The International Association of Machinists and Aerospace Workers gave the upbeat report as it continued marathon talks with United to work out a deal before this afternoon, when a bankruptcy-court trial is due to resume on United’s proposal to impose lower pay and benefits.

The union — the largest at the nation’s No. 2 carrier — said that while differences remained over pensions and job security, the two sides were exchanging revisions to try to wrap up a tentative contract agreement.

Delta Air Lines

Bankruptcy unlikely in 2005, analyst says

Delta Air Lines shares got a much-needed boost yesterday, as an analyst asserted that the struggling carrier may not be in jeopardy of bankruptcy until next year.

The positive comments came a day before the company’s annual meeting.

J.P. Morgan airline analyst Jamie Baker said in a research note that the probability of a Chapter 11 filing by the Atlanta-based company in 2006 remains high, though he believes a filing this year is not as likely.

Shares of Delta rose 29 cents, or 9.6 percent, to close at $3.30 in trading yesterday.


Talks on subsidies expected to resume

European Union Trade Commissioner Peter Mandelson said he will resume discussions “shortly” with U.S. Trade Representative Rob Portman about subsidies to aircraft makers Boeing and Airbus.

Talks between the two sides over aid for the world’s only two makers of large commercial planes collapsed before an April 11 deadline amid accusations from the U.S. that Mandelson didn’t clearly express the limits on his authority to negotiate.

“I expect to be discussing it again with him shortly,” Mandelson told journalists in Brussels yesterday. “We’ve lost time recently, for which I do not take responsibility. There remains a window of opportunity to negotiate, and I intend to use it.”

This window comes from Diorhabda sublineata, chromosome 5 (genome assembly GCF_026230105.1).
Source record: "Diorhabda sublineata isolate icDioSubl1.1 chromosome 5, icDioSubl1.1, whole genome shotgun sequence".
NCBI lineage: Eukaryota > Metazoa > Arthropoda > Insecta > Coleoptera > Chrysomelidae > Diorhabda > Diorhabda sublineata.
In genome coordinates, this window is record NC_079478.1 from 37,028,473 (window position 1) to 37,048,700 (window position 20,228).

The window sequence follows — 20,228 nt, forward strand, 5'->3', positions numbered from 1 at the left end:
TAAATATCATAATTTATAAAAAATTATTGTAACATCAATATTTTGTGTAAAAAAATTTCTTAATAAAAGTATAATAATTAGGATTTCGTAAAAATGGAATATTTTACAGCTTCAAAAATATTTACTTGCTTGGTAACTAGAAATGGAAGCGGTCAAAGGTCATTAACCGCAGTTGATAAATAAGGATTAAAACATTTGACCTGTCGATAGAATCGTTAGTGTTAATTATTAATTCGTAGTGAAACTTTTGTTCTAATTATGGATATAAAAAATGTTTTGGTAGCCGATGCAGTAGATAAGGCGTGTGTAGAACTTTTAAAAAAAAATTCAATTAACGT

Portman, who on April 29 took over the stalled dispute together with the job of chief U.S. trade negotiator from Robert Zoellick, met Mandelson in Paris on May 2. Both sides said then they want to avoid resorting to a World Trade Organization panel to resolve the dispute.

Toys R Us

Stockholders to vote on proposed buyout

Stockholders of Toys R Us are to meet June 23 in New York to vote on the proposed $6.6 billion buyout of the nation’s No. 2 toy seller by a private consortium, the company said yesterday.

Stockholders of record as of the close of business tomorrow will be allowed to vote at the meeting or by proxies that are to be mailed out Monday, the company said.

Toys R Us plans to file its definitive proxy with federal regulators early next week, spokesman Susan McLaughlin said.

The company expects no major differences with a preliminary proxy, filed May 2, that envisioned a price of $26.75 a share, the same as was announced in March. A closing in July is still anticipated.

The company is being bought by two equity firms, Bain Capital Partners and Kohlberg Kravis Roberts, and a real-estate developer, Vornado Realty Trust.

Federal Reserve

Departure creates 2nd board vacancy

Edward Gramlich, a member of the Federal Reserve Board since 1997, announced yesterday that he plans to leave the central bank this summer and return to academia.

Gramlich, 65, submitted his resignation, effective Aug. 31, in a letter to President Bush. Gramlich said he will not attend the Aug. 9 meeting of the Federal Open Market Committee, the group that sets interest-rate policy in the United States.

His departure will open up a second seat on the 12-member committee for Bush to fill.

Federal Reserve Board member Ben Bernanke is moving to the White House staff as chairman of the president’s Council of Economic Advisers. The three-member council gives economic advice to the president.


5th CEO takes helm at chip maker

In a rare handoff of the leadership reins at Intel, President Paul Otellini took over yesterday as chief executive officer of the world’s largest chip maker while his predecessor, Craig Barrett, replaced the legendary Andy Grove as chairman.

Otellini is the fifth CEO in the company’s 37-year history, following only Barrett, Grove and co-founders Gordon Moore and Robert Noyce.

The former sales-and-marketing executive also is the first to run the company without a background in science or engineering.

Intel’s board had announced the transition in November, and it was made official at the company’s annual shareholder meeting yesterday.

Compiled from The Los Angeles Times Washington Post News Service, Bloomberg News and The Associated Press